IS: We have a capital of $500 million, so it will be less than 10% in remittances [based on the baseline $50M target, not the extended goal of $75M].
RS: How will the new capital be used?
IS: If I could give you a little background first… For the first 9 years of the company it was a start-up. We returned all the money we were making to the company. We started touching consumers directly in comics, but in television we had to go to AMC and the studios and networks to sell our shows. In sports, it was a licensing business.
As we continue to improve our earnings and financial management, we have been able to increase our ability to select and prepare and pay for film and TV productions. We expanded our comic book business. On the video game side, we had in-house talent that could help oversee production.
As the company continued to grow, we realized that we were making too much money for other people, not too much for ourselves or our producers. We saw that there was a market opportunity and a position to take a little bit of real estate. Then, in 2012, we had the challenge of raising several million dollars in a short amount of time to save a video game project when a friend of ours went missing. This was difficult without access to foreign capital.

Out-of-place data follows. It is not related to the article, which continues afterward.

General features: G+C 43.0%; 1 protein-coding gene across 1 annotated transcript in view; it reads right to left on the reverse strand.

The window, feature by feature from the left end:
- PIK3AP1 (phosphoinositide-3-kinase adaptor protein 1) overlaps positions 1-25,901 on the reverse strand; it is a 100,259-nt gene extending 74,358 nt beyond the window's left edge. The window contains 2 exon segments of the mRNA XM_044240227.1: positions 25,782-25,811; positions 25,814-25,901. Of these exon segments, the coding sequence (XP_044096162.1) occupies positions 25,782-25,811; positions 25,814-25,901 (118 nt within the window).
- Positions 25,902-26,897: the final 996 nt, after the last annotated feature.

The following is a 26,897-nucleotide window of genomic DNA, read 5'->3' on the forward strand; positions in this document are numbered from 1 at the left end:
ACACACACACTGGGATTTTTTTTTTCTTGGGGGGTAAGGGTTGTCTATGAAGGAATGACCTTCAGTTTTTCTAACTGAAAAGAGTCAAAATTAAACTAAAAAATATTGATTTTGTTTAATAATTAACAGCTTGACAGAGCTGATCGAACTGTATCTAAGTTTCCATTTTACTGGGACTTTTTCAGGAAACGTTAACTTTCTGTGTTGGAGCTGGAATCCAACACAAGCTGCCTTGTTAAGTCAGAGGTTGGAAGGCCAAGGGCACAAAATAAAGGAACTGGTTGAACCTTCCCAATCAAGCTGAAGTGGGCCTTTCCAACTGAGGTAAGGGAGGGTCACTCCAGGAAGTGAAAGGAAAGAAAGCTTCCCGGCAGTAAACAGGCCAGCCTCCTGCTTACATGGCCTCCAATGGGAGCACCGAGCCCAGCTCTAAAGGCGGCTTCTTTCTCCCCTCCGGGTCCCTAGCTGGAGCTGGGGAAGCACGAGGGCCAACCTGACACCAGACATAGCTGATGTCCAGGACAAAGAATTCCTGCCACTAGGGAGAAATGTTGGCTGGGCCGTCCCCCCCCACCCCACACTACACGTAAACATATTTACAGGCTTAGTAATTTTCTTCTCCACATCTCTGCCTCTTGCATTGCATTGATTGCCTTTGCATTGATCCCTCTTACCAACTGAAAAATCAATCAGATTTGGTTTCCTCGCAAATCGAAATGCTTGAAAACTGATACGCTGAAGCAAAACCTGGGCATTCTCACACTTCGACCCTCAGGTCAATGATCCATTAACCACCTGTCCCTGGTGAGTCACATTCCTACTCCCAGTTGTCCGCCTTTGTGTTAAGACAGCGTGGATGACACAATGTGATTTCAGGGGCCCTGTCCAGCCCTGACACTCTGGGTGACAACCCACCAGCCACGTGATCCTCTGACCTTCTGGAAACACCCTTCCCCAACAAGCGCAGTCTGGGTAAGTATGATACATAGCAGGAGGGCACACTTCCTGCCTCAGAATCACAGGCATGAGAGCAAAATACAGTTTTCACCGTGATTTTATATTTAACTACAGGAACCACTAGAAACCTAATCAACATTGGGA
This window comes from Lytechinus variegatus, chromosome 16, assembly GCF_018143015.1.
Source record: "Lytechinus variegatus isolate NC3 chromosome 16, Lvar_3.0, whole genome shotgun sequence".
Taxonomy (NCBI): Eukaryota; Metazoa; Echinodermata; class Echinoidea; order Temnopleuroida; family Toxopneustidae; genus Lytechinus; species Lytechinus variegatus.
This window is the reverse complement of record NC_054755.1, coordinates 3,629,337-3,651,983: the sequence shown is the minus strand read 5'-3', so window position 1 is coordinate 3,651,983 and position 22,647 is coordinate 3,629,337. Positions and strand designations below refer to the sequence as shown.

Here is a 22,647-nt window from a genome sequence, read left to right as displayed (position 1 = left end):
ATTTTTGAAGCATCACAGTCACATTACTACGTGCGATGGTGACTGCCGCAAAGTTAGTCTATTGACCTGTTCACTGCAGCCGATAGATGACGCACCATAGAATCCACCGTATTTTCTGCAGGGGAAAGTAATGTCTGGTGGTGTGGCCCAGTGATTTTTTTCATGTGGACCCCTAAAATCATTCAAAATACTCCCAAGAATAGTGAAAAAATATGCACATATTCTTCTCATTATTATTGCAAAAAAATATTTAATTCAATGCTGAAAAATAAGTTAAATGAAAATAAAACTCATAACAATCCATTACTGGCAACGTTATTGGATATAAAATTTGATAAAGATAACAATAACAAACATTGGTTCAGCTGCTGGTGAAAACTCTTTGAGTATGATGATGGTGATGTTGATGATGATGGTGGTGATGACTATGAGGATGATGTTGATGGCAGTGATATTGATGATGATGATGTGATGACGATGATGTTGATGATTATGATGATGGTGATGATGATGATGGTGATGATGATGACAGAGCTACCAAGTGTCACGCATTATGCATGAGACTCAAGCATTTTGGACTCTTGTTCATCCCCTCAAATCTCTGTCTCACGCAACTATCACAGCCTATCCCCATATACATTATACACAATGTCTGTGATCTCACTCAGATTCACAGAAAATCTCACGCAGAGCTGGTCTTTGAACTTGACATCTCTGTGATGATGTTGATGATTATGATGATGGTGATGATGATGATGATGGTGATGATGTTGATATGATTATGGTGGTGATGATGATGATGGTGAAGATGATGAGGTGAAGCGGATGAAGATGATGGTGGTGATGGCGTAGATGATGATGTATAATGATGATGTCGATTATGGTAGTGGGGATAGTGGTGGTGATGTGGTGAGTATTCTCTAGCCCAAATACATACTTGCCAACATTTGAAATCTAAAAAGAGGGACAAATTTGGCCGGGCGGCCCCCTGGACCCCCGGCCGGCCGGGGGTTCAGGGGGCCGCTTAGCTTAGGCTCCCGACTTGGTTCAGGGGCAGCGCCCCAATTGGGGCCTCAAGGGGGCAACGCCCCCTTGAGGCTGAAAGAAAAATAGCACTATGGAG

In the past, it took us a long time to get foreign partners to see the value of our IP. Now we can speed this up, by bringing more power in-house and not relying on other people to do things for us.
RS: You said that your goal is to create a relationship between fans, producers and the company. Are there any parts that have been given to manufacturers? Are they participating?
IS: We are giving manufacturers the opportunity to buy; instead of money, right? [The offering] it’s about raising money, so people want to participate in that way, we are ready to do that, and we encourage people to do that.
RS: Are the units being offered through a Reg A common stock with voting rights and distribution rights, or is it a separate entity?
JG: They have the same rights as common property, like Dave and Robert [Kirkman] and I did. As a minority shareholder, they cannot force the direction of the company, although they often speak wisely, and as we have seen on the campaign website, they are not shy to express their opinion, and that is fine.
RS: Are these units of water? Is there a secondary market for them where people can sell them?
[At this point, the Skybound PR rep joined in to clarify some points for the principals]